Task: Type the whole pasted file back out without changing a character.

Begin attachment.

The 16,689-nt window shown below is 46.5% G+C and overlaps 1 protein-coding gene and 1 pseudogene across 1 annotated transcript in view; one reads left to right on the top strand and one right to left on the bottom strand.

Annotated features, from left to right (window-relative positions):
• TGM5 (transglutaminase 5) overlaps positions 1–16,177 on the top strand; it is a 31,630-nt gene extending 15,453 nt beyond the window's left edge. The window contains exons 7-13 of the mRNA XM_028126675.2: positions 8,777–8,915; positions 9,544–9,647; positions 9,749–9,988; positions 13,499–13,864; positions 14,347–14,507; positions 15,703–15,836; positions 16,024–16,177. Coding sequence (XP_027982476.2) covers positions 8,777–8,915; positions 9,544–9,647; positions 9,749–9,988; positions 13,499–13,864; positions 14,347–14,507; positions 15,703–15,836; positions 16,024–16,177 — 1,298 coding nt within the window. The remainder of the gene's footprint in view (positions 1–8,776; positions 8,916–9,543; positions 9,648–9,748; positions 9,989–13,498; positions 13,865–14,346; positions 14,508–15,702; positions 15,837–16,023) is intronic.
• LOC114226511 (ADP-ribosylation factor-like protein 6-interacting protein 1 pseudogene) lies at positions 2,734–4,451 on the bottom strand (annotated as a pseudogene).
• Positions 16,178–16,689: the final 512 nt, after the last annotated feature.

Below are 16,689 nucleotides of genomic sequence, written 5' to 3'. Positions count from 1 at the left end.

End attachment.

The 16,689-nt window shown below is 46.5% G+C and overlaps 1 protein-coding gene and 1 pseudogene across 1 annotated transcript in view; one reads left to right on the top strand and one right to left on the bottom strand.

Annotated features, from left to right (window-relative positions):
• TGM5 (transglutaminase 5) overlaps positions 1–16,177 on the top strand; it is a 31,630-nt gene extending 15,453 nt beyond the window's left edge. The window contains exons 7-13 of the mRNA XM_028126675.2: positions 8,777–8,915; positions 9,544–9,647; positions 9,749–9,988; positions 13,499–13,864; positions 14,347–14,507; positions 15,703–15,836; positions 16,024–16,177. Coding sequence (XP_027982476.2) covers positions 8,777–8,915; positions 9,544–9,647; positions 9,749–9,988; positions 13,499–13,864; positions 14,347–14,507; positions 15,703–15,836; positions 16,024–16,177 — 1,298 coding nt within the window. The remainder of the gene's footprint in view (positions 1–8,776; positions 8,916–9,543; positions 9,648–9,748; positions 9,989–13,498; positions 13,865–14,346; positions 14,508–15,702; positions 15,837–16,023) is intronic.
• LOC114226511 (ADP-ribosylation factor-like protein 6-interacting protein 1 pseudogene) lies at positions 2,734–4,451 on the bottom strand (annotated as a pseudogene).
• Positions 16,178–16,689: the final 512 nt, after the last annotated feature.

Below are 16,689 nucleotides of genomic sequence, written 5' to 3'. Positions count from 1 at the left end.